Mol Syst Biol. 2017 May 10;13(5):931. doi: 10.15252/msb.20167449.

High-throughput CRISPRi phenotyping identifies new essential genes in Streptococcus pneumoniae.

Liu X1,2, Gallay C1, Kjos M1,3, Domenech A1, Slager J1, van Kessel SP1, Knoops K4, Sorg RA1, Zhang JR2, Veening JW5,6.

Author information

Abstract

Genome-wide screens have discovered a large set of essential genes in the opportunistic human pathogen Streptococcus pneumoniae However, the functions of many essential genes are still unknown, hampering vaccine development and drug discovery. Based on results from transposon sequencing (Tn-seq), we refined the list of essential genes in S. pneumoniae serotype 2 strain D39. Next, we created a knockdown library targeting 348 potentially essential genes by CRISPR interference (CRISPRi) and show a growth phenotype for 254 of them (73%). Using high-content microscopy screening, we searched for essential genes of unknown function with clear phenotypes in cell morphology upon CRISPRi-based depletion. We show that SPD_1416 and SPD_1417 (renamed to MurT and GatD, respectively) are essential for peptidoglycan synthesis, and that SPD_1198 and SPD_1197 (renamed to TarP and TarQ, respectively) are responsible for the polymerization of teichoic acid (TA) precursors. This knowledge enabled us to reconstruct the unique pneumococcal TA biosynthetic pathway. CRISPRi was also employed to unravel the role of the essential Clp-proteolytic system in regulation of competence development, and we show that ClpX is the essential ATPase responsible for ClpP-dependent repression of competence. The CRISPRi library provides a valuable tool for characterization of pneumococcal genes and pathways and revealed several promising antibiotic targets.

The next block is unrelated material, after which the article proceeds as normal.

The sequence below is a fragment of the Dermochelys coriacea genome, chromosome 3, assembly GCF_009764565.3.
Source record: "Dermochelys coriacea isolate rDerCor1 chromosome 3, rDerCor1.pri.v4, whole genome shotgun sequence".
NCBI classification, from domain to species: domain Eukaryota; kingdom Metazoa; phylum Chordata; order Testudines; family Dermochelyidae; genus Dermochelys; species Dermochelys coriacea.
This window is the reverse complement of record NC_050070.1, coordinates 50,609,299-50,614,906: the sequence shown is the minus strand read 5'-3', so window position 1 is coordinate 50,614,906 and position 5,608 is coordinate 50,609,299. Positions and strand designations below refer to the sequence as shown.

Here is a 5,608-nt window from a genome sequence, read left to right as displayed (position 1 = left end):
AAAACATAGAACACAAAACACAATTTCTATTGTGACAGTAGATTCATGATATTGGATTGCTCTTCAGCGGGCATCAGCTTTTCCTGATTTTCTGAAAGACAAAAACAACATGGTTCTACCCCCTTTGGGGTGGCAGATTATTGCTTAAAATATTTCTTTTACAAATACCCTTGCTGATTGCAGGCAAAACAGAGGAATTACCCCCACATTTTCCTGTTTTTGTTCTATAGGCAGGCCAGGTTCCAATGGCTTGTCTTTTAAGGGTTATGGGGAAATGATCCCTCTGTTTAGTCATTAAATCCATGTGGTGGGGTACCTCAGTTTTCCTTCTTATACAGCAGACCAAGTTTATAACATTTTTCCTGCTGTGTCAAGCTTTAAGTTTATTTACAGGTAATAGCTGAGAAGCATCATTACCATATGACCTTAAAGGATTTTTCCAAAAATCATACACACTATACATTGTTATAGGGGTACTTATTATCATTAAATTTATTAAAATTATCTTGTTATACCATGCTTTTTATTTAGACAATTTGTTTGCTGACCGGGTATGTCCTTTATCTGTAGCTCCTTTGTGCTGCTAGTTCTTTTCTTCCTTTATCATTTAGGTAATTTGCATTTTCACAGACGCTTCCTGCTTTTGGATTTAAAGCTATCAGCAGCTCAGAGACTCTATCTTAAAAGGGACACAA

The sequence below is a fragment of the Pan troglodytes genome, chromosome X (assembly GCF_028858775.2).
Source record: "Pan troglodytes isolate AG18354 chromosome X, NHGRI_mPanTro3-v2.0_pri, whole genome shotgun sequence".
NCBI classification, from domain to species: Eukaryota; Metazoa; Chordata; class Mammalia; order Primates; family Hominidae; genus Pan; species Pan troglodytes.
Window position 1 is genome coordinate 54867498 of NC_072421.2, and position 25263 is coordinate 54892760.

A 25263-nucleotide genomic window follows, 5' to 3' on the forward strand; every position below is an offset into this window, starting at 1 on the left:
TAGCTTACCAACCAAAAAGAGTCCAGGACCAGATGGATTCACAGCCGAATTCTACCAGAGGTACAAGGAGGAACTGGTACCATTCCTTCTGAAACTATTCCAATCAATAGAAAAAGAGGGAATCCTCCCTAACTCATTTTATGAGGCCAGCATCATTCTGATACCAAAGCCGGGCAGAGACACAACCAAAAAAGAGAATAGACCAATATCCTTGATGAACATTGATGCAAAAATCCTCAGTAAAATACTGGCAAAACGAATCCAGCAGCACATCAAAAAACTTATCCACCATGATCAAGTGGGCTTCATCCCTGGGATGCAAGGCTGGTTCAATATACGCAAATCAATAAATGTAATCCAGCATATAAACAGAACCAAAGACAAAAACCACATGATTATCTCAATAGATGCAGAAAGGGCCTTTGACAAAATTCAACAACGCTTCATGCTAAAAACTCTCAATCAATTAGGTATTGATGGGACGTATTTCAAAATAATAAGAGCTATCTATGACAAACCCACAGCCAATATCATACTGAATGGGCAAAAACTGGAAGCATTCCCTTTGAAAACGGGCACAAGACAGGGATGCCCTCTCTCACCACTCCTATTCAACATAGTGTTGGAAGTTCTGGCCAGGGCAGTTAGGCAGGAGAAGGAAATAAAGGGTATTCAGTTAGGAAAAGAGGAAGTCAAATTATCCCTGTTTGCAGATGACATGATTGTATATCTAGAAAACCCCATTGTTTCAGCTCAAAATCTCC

© 2017 The Authors. Published under the terms of the CC BY 4.0 license.

KEYWORDS:

DNA replication; bacterial cell wall; competence; gene essentiality; teichoic acid biosynthesis

PMID: 28490437 PMCID: PMC5448163